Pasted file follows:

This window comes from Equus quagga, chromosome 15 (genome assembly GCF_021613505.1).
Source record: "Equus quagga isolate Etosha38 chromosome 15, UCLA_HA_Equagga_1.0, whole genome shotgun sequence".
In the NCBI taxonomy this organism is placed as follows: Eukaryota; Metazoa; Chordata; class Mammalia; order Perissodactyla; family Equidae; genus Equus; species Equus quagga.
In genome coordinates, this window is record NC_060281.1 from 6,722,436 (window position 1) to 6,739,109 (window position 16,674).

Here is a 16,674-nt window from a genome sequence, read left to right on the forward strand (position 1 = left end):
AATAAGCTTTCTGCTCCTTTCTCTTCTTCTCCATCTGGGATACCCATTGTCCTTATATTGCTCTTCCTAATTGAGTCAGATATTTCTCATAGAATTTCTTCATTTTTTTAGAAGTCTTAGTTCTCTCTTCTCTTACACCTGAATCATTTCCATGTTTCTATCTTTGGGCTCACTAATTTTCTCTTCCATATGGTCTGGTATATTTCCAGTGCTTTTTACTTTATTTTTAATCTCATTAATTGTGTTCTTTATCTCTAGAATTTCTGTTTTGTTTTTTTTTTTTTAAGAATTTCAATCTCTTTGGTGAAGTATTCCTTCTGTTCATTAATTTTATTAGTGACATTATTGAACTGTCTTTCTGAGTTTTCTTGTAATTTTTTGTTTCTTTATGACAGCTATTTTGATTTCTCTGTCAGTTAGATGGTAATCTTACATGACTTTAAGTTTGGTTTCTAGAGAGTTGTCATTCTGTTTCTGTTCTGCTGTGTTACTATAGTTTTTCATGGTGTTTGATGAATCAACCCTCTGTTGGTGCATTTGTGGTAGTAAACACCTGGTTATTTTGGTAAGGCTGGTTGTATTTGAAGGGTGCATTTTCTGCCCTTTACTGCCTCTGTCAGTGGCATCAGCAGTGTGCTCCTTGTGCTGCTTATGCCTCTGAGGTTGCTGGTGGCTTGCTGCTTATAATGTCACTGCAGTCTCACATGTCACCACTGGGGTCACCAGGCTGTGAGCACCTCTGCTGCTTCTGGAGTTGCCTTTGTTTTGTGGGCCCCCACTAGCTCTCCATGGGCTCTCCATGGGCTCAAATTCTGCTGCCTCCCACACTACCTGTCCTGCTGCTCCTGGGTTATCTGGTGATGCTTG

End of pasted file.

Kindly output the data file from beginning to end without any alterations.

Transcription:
This window comes from Equus quagga, chromosome 15 (genome assembly GCF_021613505.1).
Source record: "Equus quagga isolate Etosha38 chromosome 15, UCLA_HA_Equagga_1.0, whole genome shotgun sequence".
In the NCBI taxonomy this organism is placed as follows: Eukaryota; Metazoa; Chordata; class Mammalia; order Perissodactyla; family Equidae; genus Equus; species Equus quagga.
In genome coordinates, this window is record NC_060281.1 from 6,722,436 (window position 1) to 6,739,109 (window position 16,674).

Here is a 16,674-nt window from a genome sequence, read left to right on the forward strand (position 1 = left end):
AATAAGCTTTCTGCTCCTTTCTCTTCTTCTCCATCTGGGATACCCATTGTCCTTATATTGCTCTTCCTAATTGAGTCAGATATTTCTCATAGAATTTCTTCATTTTTTTAGAAGTCTTAGTTCTCTCTTCTCTTACACCTGAATCATTTCCATGTTTCTATCTTTGGGCTCACTAATTTTCTCTTCCATATGGTCTGGTATATTTCCAGTGCTTTTTACTTTATTTTTAATCTCATTAATTGTGTTCTTTATCTCTAGAATTTCTGTTTTGTTTTTTTTTTTTTAAGAATTTCAATCTCTTTGGTGAAGTATTCCTTCTGTTCATTAATTTTATTAGTGACATTATTGAACTGTCTTTCTGAGTTTTCTTGTAATTTTTTGTTTCTTTATGACAGCTATTTTGATTTCTCTGTCAGTTAGATGGTAATCTTACATGACTTTAAGTTTGGTTTCTAGAGAGTTGTCATTCTGTTTCTGTTCTGCTGTGTTACTATAGTTTTTCATGGTGTTTGATGAATCAACCCTCTGTTGGTGCATTTGTGGTAGTAAACACCTGGTTATTTTGGTAAGGCTGGTTGTATTTGAAGGGTGCATTTTCTGCCCTTTACTGCCTCTGTCAGTGGCATCAGCAGTGTGCTCCTTGTGCTGCTTATGCCTCTGAGGTTGCTGGTGGCTTGCTGCTTATAATGTCACTGCAGTCTCACATGTCACCACTGGGGTCACCAGGCTGTGAGCACCTCTGCTGCTTCTGGAGTTGCCTTTGTTTTGTGGGCCCCCACTAGCTCTCCATGGGCTCTCCATGGGCTCAAATTCTGCTGCCTCCCACACTACCTGTCCTGCTGCTCCTGGGTTATCTGGTGATGCTTG